Dishes rinsed and in the dishwasher…check. 
               Cup of hot herbal tea…check. 
               Pen in hand with Christmas cards and address book on lap…check. 
               Cheesy Hallmark movies on television…check.

Christmas Eve.

                The four of us walked to the church in the gently falling snow. It was only a couple blocks away and, of course, the boys ran ahead of John and me, but waited at the Narthex doors so we could enter as a family.
                The Christ candle of the Advent wreath was lit, the ageless message was spoken, and the candles were lit as we sang Silent Night. That song always stabs my heart, this year more so than others.
                Things with John haven’t been good for a very long time. The kids have picked up on the tension between us, so they’ve been a handful both at home and at school. It’s difficult pretending nothing’s wrong.
                With a smile plastered on my face, I hugged several on the way out of the church.  I greeted Pastor Iverson and his wife and nodded when they suggested we all get together after the holidays. The boys, one on either side of me, grabbed my hands and pulled me toward the door.
John never likes to hang around to visit. He impatiently waited outside. The cold hit me as I opened the door and we walked out to meet him. The short walk to our house was in silence. It was still snowing, and the silence was deafening.
I’d made a crockpot of hot chocolate, so it would be ready when we returned. It was tradition in our home to open presents after church. They boys hurried upstairs and put on their pajamas and giggled their way back to the living room, sitting as close as they could to the tree and the brightly wrapped boxes. 
We didn’t have much money. Even though John and I both worked a forty-hour work week, there never seemed to be any extra. I hated that I couldn’t get more things for the boys for Christmas, but two presents each would have to do.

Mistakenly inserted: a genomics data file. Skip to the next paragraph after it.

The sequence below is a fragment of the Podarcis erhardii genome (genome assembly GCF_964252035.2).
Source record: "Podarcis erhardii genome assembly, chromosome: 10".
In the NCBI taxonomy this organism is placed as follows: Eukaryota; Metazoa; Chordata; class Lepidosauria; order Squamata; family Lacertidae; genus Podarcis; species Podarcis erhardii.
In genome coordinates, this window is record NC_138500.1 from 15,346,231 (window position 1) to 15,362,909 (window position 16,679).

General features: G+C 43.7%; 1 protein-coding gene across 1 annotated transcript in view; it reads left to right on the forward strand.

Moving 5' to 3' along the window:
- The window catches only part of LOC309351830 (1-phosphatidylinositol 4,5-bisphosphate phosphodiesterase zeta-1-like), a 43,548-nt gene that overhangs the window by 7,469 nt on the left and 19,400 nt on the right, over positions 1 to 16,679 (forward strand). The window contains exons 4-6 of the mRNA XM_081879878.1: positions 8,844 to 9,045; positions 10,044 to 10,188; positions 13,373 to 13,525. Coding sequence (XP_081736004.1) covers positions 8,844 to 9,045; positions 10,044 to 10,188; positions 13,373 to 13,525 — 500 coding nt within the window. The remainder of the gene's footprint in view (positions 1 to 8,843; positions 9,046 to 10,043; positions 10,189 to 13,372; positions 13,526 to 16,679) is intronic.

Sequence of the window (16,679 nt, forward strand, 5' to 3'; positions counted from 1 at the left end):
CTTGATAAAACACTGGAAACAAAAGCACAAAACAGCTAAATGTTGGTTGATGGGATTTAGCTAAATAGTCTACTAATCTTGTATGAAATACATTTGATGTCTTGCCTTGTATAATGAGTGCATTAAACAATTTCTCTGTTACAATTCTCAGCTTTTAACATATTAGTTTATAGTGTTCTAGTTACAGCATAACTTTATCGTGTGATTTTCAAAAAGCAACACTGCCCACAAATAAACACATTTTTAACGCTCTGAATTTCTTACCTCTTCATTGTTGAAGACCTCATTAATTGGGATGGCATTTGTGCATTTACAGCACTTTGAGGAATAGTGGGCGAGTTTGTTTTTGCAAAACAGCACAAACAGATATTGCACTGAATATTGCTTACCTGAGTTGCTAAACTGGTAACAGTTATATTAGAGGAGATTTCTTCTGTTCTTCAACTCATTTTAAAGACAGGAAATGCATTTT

Thankfully, they were happy with the toy selections. John was happy, too, when he opened his new electronic gadgets…and me—well, I got a new pair of socks and a flannel nightgown.
I picked up the wrapping paper and took it to the trash in the kitchen before filling my mug with more hot chocolate. I secretly wished I had something strong to put in it! I walked back into the living room and sat down. The boys were tired. They were whiny and biting at each other. It was close to eleven o’clock… time for bed.
John continued messing with the stereo speaker enhancer. As usual, I was on my own getting the kids calmed down and ready to sleep. I chased them up the stairs to their respective rooms, but they wanted to sleep together tonight, so I figured there was no harm in that.
They both climbed into the double bed and I grabbed ‘Twas the Night Before Christmas from the bookshelf. The longer I read, the sleepier they were…three-fourths the way through, both were fast asleep. I kissed each forehead and counted my blessings as I turned on the night light and closed the door.
My mug was lukewarm, but I wasn’t going downstairs to heat it. The last person I wanted to spend Christmas Eve with was John. I grabbed the cordless phone and went into the bedroom. I’m not proud of what happened after that.
You see, with the problems between John and me, and being overwhelmed with work and the kids, I’d reached out to anyone who showed me the least little bit of attention. I was in a chat room online and met several wonderful people. Some of us remain friends today. One person struck my fancy…and I did his. Doug.